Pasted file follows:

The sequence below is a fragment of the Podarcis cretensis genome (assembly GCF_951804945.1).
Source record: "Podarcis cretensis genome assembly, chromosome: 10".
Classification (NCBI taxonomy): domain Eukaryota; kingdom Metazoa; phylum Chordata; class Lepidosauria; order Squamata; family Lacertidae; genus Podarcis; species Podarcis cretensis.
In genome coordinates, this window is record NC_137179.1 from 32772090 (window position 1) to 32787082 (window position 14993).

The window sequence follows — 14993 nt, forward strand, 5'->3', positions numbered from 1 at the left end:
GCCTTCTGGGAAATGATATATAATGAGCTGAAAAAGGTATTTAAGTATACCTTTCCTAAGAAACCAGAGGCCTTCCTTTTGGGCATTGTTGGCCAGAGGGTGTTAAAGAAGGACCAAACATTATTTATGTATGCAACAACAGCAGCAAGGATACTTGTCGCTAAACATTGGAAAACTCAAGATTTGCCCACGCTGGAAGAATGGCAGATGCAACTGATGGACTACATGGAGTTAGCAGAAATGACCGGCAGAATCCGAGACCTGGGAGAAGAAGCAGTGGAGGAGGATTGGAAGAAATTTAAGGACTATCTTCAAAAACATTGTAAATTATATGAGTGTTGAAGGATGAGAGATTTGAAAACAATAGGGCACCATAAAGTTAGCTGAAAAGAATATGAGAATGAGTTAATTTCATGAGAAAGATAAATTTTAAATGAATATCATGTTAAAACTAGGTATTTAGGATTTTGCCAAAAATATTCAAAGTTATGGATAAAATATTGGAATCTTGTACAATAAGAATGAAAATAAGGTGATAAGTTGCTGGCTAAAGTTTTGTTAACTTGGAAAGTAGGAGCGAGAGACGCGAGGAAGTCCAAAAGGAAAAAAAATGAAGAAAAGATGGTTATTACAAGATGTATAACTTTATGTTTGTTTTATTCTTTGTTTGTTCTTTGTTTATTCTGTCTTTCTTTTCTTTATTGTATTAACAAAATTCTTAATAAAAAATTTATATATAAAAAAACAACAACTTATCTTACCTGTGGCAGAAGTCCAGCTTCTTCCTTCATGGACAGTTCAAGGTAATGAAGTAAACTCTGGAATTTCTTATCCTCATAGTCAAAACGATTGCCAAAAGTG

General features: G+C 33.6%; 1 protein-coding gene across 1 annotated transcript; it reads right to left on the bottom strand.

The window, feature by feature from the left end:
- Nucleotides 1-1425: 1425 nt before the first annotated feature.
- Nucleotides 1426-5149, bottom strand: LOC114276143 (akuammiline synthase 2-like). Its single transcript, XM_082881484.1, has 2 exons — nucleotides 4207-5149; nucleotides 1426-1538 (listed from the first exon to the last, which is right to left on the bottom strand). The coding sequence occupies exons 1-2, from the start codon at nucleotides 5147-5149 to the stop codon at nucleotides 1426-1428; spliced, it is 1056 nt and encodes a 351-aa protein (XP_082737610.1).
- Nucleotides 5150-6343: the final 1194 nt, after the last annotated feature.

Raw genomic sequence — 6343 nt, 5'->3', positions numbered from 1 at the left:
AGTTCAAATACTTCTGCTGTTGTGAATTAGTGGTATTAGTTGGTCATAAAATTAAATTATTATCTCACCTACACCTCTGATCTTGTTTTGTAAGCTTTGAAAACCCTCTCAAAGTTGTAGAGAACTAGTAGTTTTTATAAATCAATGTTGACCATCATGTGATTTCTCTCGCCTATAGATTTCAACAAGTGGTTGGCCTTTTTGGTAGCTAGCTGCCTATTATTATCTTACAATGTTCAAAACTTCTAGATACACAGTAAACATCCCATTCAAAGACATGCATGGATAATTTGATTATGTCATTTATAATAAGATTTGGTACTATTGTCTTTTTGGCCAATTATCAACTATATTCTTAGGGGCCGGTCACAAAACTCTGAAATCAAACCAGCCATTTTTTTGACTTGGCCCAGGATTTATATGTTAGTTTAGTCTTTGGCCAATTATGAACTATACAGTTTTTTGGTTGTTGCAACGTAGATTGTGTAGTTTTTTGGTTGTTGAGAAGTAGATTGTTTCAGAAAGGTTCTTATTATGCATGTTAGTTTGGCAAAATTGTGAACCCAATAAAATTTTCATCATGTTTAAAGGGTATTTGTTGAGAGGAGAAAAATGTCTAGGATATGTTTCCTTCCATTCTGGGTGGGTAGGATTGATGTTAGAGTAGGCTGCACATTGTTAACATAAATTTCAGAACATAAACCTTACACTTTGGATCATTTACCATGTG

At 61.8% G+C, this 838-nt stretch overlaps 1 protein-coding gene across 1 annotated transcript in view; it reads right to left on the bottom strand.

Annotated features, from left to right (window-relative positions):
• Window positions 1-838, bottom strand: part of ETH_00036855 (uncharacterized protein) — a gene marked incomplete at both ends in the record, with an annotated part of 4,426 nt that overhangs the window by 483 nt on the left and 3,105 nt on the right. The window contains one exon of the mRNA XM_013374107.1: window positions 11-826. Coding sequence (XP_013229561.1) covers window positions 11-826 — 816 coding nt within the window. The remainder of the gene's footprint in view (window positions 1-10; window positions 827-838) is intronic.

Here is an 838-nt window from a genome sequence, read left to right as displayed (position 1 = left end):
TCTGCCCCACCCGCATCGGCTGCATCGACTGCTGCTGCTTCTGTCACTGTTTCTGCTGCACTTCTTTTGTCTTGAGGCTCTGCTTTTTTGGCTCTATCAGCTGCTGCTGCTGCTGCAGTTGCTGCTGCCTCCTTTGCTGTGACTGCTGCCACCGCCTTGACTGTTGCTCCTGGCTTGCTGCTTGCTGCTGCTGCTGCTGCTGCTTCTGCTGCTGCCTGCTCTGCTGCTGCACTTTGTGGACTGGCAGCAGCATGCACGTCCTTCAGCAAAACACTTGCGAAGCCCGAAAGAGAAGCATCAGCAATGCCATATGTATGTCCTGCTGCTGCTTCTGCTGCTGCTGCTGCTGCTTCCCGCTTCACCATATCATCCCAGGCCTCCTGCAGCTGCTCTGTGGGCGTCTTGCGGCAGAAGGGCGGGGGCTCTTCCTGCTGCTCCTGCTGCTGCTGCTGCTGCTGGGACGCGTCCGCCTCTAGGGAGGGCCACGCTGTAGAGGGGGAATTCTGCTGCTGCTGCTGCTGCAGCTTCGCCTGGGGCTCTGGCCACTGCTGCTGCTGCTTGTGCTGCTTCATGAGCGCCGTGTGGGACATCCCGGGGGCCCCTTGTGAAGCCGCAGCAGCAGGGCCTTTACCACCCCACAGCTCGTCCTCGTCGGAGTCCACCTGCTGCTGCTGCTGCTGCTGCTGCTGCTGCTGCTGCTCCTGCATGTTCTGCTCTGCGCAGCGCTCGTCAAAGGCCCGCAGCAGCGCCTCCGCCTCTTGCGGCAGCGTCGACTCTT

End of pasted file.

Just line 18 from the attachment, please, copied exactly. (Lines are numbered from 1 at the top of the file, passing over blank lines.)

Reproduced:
TCTGCCCCACCCGCATCGGCTGCATCGACTGCTGCTGCTTCTGTCACTGTTTCTGCTGCACTTCTTTTGTCTTGAGGCTCTGCTTTTTTGGCTCTATCAGCTGCTGCTGCTGCTGCAGTTGCTGCTGCCTCCTTTGCTGTGACTGCTGCCACCGCCTTGACTGTTGCTCCTGGCTTGCTGCTTGCTGCTGCTGCTGCTGCTGCTTCTGCTGCTGCCTGCTCTGCTGCTGCACTTTGTGGACTGGCAGCAGCATGCACGTCCTTCAGCAAAACACTTGCGAAGCCCGAAAGAGAAGCATCAGCAATGCCATATGTATGTCCTGCTGCTGCTTCTGCTGCTGCTGCTGCTGCTTCCCGCTTCACCATATCATCCCAGGCCTCCTGCAGCTGCTCTGTGGGCGTCTTGCGGCAGAAGGGCGGGGGCTCTTCCTGCTGCTCCTGCTGCTGCTGCTGCTGCTGGGACGCGTCCGCCTCTAGGGAGGGCCACGCTGTAGAGGGGGAATTCTGCTGCTGCTGCTGCTGCAGCTTCGCCTGGGGCTCTGGCCACTGCTGCTGCTGCTTGTGCTGCTTCATGAGCGCCGTGTGGGACATCCCGGGGGCCCCTTGTGAAGCCGCAGCAGCAGGGCCTTTACCACCCCACAGCTCGTCCTCGTCGGAGTCCACCTGCTGCTGCTGCTGCTGCTGCTGCTGCTGCTGCTGCTCCTGCATGTTCTGCTCTGCGCAGCGCTCGTCAAAGGCCCGCAGCAGCGCCTCCGCCTCTTGCGGCAGCGTCGACTCTT